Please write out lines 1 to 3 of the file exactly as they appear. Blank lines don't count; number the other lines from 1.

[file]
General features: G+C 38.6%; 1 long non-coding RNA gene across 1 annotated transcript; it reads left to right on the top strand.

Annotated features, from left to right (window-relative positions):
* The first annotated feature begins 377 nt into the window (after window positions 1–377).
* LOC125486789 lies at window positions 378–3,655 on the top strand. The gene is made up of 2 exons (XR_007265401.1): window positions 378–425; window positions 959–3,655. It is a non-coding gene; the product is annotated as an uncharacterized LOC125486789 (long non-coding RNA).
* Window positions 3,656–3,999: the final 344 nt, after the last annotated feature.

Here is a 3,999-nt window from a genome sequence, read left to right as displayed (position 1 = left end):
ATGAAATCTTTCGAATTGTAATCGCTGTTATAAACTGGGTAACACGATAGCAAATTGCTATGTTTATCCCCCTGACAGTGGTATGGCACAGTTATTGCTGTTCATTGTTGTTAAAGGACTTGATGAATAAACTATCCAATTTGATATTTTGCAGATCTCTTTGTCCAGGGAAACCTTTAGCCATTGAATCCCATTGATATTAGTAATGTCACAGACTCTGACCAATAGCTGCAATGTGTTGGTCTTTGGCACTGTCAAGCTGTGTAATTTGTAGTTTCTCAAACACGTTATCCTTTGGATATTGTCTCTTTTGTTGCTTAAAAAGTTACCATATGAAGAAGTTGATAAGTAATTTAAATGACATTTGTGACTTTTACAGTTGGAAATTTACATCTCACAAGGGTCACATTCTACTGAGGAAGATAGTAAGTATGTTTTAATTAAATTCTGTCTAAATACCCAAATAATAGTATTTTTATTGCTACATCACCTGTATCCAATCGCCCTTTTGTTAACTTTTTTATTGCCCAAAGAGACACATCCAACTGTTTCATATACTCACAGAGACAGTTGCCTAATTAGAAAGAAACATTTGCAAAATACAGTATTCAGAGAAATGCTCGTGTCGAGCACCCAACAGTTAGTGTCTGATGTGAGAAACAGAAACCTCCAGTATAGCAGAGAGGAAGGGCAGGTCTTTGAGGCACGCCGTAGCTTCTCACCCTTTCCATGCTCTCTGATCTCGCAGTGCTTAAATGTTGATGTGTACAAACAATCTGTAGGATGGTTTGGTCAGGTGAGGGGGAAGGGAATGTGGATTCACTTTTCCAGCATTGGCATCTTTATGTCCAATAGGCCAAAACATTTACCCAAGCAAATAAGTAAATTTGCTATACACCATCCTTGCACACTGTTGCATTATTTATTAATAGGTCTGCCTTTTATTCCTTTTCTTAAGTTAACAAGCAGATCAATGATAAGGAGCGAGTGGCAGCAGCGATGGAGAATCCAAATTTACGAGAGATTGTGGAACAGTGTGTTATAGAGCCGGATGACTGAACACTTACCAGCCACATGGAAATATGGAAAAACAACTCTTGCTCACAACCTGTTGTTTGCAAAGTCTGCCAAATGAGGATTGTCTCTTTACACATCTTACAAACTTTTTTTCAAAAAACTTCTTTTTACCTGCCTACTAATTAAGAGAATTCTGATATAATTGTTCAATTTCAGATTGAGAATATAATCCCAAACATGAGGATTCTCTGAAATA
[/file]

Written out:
General features: G+C 38.6%; 1 long non-coding RNA gene across 1 annotated transcript; it reads left to right on the top strand.

Annotated features, from left to right (window-relative positions):
* The first annotated feature begins 377 nt into the window (after window positions 1–377).